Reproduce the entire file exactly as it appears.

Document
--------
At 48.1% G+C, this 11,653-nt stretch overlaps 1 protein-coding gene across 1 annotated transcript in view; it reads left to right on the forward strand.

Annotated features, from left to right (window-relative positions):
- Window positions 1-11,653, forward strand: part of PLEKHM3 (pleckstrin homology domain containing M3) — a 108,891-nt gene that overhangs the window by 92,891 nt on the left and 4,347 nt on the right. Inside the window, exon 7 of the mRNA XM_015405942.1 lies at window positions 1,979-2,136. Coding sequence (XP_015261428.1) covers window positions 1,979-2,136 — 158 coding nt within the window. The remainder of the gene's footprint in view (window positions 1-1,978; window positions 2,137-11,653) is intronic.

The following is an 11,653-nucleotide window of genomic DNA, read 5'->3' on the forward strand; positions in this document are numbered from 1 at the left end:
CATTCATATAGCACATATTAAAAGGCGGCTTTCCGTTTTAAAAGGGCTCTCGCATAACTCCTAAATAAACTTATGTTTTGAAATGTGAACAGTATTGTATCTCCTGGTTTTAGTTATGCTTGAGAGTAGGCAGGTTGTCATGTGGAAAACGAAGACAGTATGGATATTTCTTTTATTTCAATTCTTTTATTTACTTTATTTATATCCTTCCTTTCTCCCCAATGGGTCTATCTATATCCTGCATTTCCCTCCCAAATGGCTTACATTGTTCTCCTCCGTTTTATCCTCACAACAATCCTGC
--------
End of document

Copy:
At 48.1% G+C, this 11,653-nt stretch overlaps 1 protein-coding gene across 1 annotated transcript in view; it reads left to right on the forward strand.

Annotated features, from left to right (window-relative positions):
- Window positions 1-11,653, forward strand: part of PLEKHM3 (pleckstrin homology domain containing M3) — a 108,891-nt gene that overhangs the window by 92,891 nt on the left and 4,347 nt on the right. Inside the window, exon 7 of the mRNA XM_015405942.1 lies at window positions 1,979-2,136. Coding sequence (XP_015261428.1) covers window positions 1,979-2,136 — 158 coding nt within the window. The remainder of the gene's footprint in view (window positions 1-1,978; window positions 2,137-11,653) is intronic.

The following is an 11,653-nucleotide window of genomic DNA, read 5'->3' on the forward strand; positions in this document are numbered from 1 at the left end:
CATTCATATAGCACATATTAAAAGGCGGCTTTCCGTTTTAAAAGGGCTCTCGCATAACTCCTAAATAAACTTATGTTTTGAAATGTGAACAGTATTGTATCTCCTGGTTTTAGTTATGCTTGAGAGTAGGCAGGTTGTCATGTGGAAAACGAAGACAGTATGGATATTTCTTTTATTTCAATTCTTTTATTTACTTTATTTATATCCTTCCTTTCTCCCCAATGGGTCTATCTATATCCTGCATTTCCCTCCCAAATGGCTTACATTGTTCTCCTCCGTTTTATCCTCACAACAATCCTGC